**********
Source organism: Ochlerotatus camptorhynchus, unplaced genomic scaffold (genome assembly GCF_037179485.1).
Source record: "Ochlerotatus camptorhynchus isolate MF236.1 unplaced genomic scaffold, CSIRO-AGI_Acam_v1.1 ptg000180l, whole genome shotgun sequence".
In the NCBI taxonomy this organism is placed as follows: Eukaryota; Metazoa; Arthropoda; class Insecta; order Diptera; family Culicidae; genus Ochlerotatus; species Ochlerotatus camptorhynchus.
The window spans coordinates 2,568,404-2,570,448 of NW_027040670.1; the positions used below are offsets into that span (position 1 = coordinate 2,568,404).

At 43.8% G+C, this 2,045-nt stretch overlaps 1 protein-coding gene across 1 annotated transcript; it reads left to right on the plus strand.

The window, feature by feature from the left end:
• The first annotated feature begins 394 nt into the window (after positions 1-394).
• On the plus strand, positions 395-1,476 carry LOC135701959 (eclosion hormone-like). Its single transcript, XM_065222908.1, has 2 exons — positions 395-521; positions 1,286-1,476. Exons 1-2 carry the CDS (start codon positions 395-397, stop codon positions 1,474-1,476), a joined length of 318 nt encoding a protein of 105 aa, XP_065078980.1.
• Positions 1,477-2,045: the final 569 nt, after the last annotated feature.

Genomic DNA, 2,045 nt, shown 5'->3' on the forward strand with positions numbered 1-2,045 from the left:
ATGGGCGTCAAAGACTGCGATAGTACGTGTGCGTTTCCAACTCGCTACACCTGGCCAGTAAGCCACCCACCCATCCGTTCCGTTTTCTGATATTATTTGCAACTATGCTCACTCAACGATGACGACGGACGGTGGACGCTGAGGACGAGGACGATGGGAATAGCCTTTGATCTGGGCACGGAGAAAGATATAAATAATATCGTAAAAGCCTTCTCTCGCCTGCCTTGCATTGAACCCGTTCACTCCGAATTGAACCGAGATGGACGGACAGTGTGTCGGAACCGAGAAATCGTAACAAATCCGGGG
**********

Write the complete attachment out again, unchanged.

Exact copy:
Source organism: Ochlerotatus camptorhynchus, unplaced genomic scaffold (genome assembly GCF_037179485.1).
Source record: "Ochlerotatus camptorhynchus isolate MF236.1 unplaced genomic scaffold, CSIRO-AGI_Acam_v1.1 ptg000180l, whole genome shotgun sequence".
In the NCBI taxonomy this organism is placed as follows: Eukaryota; Metazoa; Arthropoda; class Insecta; order Diptera; family Culicidae; genus Ochlerotatus; species Ochlerotatus camptorhynchus.
The window spans coordinates 2,568,404-2,570,448 of NW_027040670.1; the positions used below are offsets into that span (position 1 = coordinate 2,568,404).

At 43.8% G+C, this 2,045-nt stretch overlaps 1 protein-coding gene across 1 annotated transcript; it reads left to right on the plus strand.

The window, feature by feature from the left end:
• The first annotated feature begins 394 nt into the window (after positions 1-394).
• On the plus strand, positions 395-1,476 carry LOC135701959 (eclosion hormone-like). Its single transcript, XM_065222908.1, has 2 exons — positions 395-521; positions 1,286-1,476. Exons 1-2 carry the CDS (start codon positions 395-397, stop codon positions 1,474-1,476), a joined length of 318 nt encoding a protein of 105 aa, XP_065078980.1.
• Positions 1,477-2,045: the final 569 nt, after the last annotated feature.

Genomic DNA, 2,045 nt, shown 5'->3' on the forward strand with positions numbered 1-2,045 from the left:
ATGGGCGTCAAAGACTGCGATAGTACGTGTGCGTTTCCAACTCGCTACACCTGGCCAGTAAGCCACCCACCCATCCGTTCCGTTTTCTGATATTATTTGCAACTATGCTCACTCAACGATGACGACGGACGGTGGACGCTGAGGACGAGGACGATGGGAATAGCCTTTGATCTGGGCACGGAGAAAGATATAAATAATATCGTAAAAGCCTTCTCTCGCCTGCCTTGCATTGAACCCGTTCACTCCGAATTGAACCGAGATGGACGGACAGTGTGTCGGAACCGAGAAATCGTAACAAATCCGGGG